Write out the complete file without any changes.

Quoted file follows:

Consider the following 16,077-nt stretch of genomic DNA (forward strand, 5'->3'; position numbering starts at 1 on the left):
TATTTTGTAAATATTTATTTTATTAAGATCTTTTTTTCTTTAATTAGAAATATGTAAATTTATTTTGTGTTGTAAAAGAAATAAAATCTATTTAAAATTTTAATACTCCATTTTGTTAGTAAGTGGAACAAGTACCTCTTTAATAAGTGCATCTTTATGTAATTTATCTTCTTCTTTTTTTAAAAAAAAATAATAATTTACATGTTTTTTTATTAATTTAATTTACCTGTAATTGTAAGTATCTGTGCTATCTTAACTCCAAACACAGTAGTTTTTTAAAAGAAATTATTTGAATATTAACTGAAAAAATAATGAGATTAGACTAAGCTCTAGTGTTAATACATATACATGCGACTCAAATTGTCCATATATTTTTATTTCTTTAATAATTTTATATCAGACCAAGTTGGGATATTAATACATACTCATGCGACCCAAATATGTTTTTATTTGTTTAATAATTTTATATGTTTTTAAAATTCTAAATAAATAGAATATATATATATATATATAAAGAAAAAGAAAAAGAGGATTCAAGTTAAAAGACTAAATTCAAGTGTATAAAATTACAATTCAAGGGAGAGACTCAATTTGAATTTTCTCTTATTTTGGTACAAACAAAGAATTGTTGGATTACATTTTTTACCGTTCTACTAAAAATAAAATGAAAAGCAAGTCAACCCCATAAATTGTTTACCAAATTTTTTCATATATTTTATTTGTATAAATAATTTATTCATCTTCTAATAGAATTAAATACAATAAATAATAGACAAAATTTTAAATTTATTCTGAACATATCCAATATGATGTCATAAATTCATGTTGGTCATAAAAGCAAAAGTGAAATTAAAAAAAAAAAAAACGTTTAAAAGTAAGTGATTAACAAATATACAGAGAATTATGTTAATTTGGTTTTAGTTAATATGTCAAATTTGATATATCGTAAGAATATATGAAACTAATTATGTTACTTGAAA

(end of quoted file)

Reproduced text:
Consider the following 16,077-nt stretch of genomic DNA (forward strand, 5'->3'; position numbering starts at 1 on the left):
TATTTTGTAAATATTTATTTTATTAAGATCTTTTTTTCTTTAATTAGAAATATGTAAATTTATTTTGTGTTGTAAAAGAAATAAAATCTATTTAAAATTTTAATACTCCATTTTGTTAGTAAGTGGAACAAGTACCTCTTTAATAAGTGCATCTTTATGTAATTTATCTTCTTCTTTTTTTAAAAAAAAATAATAATTTACATGTTTTTTTATTAATTTAATTTACCTGTAATTGTAAGTATCTGTGCTATCTTAACTCCAAACACAGTAGTTTTTTAAAAGAAATTATTTGAATATTAACTGAAAAAATAATGAGATTAGACTAAGCTCTAGTGTTAATACATATACATGCGACTCAAATTGTCCATATATTTTTATTTCTTTAATAATTTTATATCAGACCAAGTTGGGATATTAATACATACTCATGCGACCCAAATATGTTTTTATTTGTTTAATAATTTTATATGTTTTTAAAATTCTAAATAAATAGAATATATATATATATATATAAAGAAAAAGAAAAAGAGGATTCAAGTTAAAAGACTAAATTCAAGTGTATAAAATTACAATTCAAGGGAGAGACTCAATTTGAATTTTCTCTTATTTTGGTACAAACAAAGAATTGTTGGATTACATTTTTTACCGTTCTACTAAAAATAAAATGAAAAGCAAGTCAACCCCATAAATTGTTTACCAAATTTTTTCATATATTTTATTTGTATAAATAATTTATTCATCTTCTAATAGAATTAAATACAATAAATAATAGACAAAATTTTAAATTTATTCTGAACATATCCAATATGATGTCATAAATTCATGTTGGTCATAAAAGCAAAAGTGAAATTAAAAAAAAAAAAAACGTTTAAAAGTAAGTGATTAACAAATATACAGAGAATTATGTTAATTTGGTTTTAGTTAATATGTCAAATTTGATATATCGTAAGAATATATGAAACTAATTATGTTACTTGAAA